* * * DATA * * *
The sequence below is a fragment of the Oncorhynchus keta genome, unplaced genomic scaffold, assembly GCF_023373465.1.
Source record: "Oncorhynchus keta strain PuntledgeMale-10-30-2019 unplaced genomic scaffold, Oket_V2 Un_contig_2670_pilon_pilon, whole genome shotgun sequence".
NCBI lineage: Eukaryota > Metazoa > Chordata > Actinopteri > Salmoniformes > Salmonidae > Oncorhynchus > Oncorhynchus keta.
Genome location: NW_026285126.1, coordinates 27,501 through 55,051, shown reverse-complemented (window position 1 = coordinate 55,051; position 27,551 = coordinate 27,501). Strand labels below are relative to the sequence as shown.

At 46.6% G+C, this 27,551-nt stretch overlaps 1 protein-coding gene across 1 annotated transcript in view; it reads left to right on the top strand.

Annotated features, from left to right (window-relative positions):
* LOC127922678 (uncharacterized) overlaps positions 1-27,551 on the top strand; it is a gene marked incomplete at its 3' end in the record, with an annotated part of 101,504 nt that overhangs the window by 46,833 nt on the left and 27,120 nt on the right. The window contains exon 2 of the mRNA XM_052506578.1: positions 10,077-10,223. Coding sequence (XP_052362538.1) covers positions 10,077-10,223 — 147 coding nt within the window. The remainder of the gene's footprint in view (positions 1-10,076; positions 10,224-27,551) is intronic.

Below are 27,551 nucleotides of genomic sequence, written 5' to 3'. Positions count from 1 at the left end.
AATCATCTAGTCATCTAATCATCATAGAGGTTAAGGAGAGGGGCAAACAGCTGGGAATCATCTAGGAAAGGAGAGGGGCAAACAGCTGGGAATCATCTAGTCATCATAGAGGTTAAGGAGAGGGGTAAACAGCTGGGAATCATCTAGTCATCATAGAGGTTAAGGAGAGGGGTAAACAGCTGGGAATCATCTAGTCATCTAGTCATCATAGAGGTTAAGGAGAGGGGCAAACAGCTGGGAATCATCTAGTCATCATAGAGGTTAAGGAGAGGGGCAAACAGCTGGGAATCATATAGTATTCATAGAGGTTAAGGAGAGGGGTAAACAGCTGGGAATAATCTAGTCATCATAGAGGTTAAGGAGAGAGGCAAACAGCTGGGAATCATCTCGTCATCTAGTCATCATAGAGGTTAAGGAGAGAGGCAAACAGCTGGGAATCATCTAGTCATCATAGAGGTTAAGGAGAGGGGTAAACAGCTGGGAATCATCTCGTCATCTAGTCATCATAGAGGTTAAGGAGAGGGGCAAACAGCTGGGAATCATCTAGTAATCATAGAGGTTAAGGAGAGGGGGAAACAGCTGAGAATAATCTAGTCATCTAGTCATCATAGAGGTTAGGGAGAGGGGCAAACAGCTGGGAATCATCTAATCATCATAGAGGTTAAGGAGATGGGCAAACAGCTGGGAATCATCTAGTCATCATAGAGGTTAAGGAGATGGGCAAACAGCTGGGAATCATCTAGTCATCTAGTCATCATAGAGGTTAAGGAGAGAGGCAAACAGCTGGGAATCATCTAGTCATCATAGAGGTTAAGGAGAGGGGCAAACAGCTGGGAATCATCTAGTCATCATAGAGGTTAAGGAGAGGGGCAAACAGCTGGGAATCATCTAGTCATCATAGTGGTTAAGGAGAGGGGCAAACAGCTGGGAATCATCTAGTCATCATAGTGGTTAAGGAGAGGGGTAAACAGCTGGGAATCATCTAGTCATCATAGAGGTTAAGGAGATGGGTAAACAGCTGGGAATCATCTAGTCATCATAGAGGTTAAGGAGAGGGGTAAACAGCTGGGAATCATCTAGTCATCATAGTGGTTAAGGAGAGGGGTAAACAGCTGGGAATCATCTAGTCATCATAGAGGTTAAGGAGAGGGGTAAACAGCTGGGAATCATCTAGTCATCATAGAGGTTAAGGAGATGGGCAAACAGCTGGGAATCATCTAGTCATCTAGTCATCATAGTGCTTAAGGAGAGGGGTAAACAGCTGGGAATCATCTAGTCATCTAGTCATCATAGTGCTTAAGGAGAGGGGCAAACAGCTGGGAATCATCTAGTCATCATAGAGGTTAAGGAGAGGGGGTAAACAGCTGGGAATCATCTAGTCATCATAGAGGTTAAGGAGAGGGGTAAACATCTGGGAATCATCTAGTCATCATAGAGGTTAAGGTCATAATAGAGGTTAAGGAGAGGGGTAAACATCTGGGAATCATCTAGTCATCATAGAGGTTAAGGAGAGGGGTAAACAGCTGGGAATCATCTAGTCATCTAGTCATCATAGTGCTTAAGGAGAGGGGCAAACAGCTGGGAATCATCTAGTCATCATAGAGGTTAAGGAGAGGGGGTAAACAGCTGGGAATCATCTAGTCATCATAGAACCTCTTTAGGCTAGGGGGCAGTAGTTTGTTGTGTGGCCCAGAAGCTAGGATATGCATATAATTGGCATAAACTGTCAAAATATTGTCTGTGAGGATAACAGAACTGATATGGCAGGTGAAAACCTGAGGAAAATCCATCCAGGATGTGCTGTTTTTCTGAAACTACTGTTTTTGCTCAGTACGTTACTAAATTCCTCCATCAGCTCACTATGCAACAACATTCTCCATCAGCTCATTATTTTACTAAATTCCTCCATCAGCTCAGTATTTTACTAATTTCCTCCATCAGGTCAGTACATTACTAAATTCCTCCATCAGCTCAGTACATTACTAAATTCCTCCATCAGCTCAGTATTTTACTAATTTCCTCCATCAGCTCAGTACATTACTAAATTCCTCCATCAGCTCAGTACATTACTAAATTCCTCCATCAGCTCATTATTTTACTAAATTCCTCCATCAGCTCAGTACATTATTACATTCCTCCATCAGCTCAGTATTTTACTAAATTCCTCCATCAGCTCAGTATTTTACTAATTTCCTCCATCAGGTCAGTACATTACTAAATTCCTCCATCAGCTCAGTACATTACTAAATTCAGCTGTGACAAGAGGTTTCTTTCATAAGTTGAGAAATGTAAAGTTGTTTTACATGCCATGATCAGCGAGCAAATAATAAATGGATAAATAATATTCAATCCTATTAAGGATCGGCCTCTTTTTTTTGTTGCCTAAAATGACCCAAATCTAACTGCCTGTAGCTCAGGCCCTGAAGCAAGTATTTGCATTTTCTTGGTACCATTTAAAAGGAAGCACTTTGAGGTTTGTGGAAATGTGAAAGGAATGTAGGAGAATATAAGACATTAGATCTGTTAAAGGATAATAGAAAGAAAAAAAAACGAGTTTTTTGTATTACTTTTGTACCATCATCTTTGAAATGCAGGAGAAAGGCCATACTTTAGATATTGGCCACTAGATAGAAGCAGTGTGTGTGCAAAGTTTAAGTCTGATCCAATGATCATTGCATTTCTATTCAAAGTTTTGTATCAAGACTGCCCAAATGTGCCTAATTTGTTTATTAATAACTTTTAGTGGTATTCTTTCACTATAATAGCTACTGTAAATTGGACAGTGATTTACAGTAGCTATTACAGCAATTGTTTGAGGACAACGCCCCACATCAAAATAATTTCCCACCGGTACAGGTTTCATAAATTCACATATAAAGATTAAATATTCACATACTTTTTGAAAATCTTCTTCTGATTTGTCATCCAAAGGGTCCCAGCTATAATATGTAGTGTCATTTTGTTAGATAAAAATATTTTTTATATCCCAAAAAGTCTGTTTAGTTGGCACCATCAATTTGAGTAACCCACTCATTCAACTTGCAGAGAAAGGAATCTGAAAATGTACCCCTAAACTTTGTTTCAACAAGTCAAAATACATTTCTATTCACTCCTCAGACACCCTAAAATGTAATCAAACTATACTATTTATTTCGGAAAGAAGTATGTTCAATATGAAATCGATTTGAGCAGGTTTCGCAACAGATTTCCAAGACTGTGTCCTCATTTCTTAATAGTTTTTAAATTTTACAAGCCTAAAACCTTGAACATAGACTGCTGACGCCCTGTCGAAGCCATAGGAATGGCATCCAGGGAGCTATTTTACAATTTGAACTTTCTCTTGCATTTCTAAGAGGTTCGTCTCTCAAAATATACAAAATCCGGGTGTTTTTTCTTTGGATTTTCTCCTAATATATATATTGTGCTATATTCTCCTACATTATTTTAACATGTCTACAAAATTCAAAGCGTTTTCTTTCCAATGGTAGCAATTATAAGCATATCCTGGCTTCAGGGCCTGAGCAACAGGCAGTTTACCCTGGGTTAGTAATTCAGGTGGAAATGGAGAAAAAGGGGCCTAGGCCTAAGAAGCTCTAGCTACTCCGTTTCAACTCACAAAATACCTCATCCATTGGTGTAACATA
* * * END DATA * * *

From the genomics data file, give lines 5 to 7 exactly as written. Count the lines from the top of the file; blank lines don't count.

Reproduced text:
At 46.6% G+C, this 27,551-nt stretch overlaps 1 protein-coding gene across 1 annotated transcript in view; it reads left to right on the top strand.

Annotated features, from left to right (window-relative positions):
* LOC127922678 (uncharacterized) overlaps positions 1-27,551 on the top strand; it is a gene marked incomplete at its 3' end in the record, with an annotated part of 101,504 nt that overhangs the window by 46,833 nt on the left and 27,120 nt on the right. The window contains exon 2 of the mRNA XM_052506578.1: positions 10,077-10,223. Coding sequence (XP_052362538.1) covers positions 10,077-10,223 — 147 coding nt within the window. The remainder of the gene's footprint in view (positions 1-10,076; positions 10,224-27,551) is intronic.